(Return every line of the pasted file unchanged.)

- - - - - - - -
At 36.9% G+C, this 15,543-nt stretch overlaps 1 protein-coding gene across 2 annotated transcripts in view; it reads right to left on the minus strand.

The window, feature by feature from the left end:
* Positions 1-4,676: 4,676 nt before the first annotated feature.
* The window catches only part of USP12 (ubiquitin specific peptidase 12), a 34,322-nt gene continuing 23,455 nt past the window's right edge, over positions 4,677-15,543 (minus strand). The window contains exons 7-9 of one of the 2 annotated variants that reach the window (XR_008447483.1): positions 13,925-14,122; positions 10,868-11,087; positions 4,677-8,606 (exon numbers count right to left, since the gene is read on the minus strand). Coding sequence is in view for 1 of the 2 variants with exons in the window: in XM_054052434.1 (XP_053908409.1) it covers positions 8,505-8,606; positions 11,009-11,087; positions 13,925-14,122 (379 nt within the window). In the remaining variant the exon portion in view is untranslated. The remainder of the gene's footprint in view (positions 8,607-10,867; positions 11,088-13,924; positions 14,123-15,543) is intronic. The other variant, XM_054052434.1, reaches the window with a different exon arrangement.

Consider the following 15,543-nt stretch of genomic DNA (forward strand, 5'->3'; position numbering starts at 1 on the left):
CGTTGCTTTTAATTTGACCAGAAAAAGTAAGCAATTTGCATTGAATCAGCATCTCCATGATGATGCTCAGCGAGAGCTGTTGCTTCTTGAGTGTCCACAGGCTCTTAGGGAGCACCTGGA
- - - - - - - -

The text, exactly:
At 36.9% G+C, this 15,543-nt stretch overlaps 1 protein-coding gene across 2 annotated transcripts in view; it reads right to left on the minus strand.

The window, feature by feature from the left end:
* Positions 1-4,676: 4,676 nt before the first annotated feature.
* The window catches only part of USP12 (ubiquitin specific peptidase 12), a 34,322-nt gene continuing 23,455 nt past the window's right edge, over positions 4,677-15,543 (minus strand). The window contains exons 7-9 of one of the 2 annotated variants that reach the window (XR_008447483.1): positions 13,925-14,122; positions 10,868-11,087; positions 4,677-8,606 (exon numbers count right to left, since the gene is read on the minus strand). Coding sequence is in view for 1 of the 2 variants with exons in the window: in XM_054052434.1 (XP_053908409.1) it covers positions 8,505-8,606; positions 11,009-11,087; positions 13,925-14,122 (379 nt within the window). In the remaining variant the exon portion in view is untranslated. The remainder of the gene's footprint in view (positions 8,607-10,867; positions 11,088-13,924; positions 14,123-15,543) is intronic. The other variant, XM_054052434.1, reaches the window with a different exon arrangement.

Consider the following 15,543-nt stretch of genomic DNA (forward strand, 5'->3'; position numbering starts at 1 on the left):
CGTTGCTTTTAATTTGACCAGAAAAAGTAAGCAATTTGCATTGAATCAGCATCTCCATGATGATGCTCAGCGAGAGCTGTTGCTTCTTGAGTGTCCACAGGCTCTTAGGGAGCACCTGGA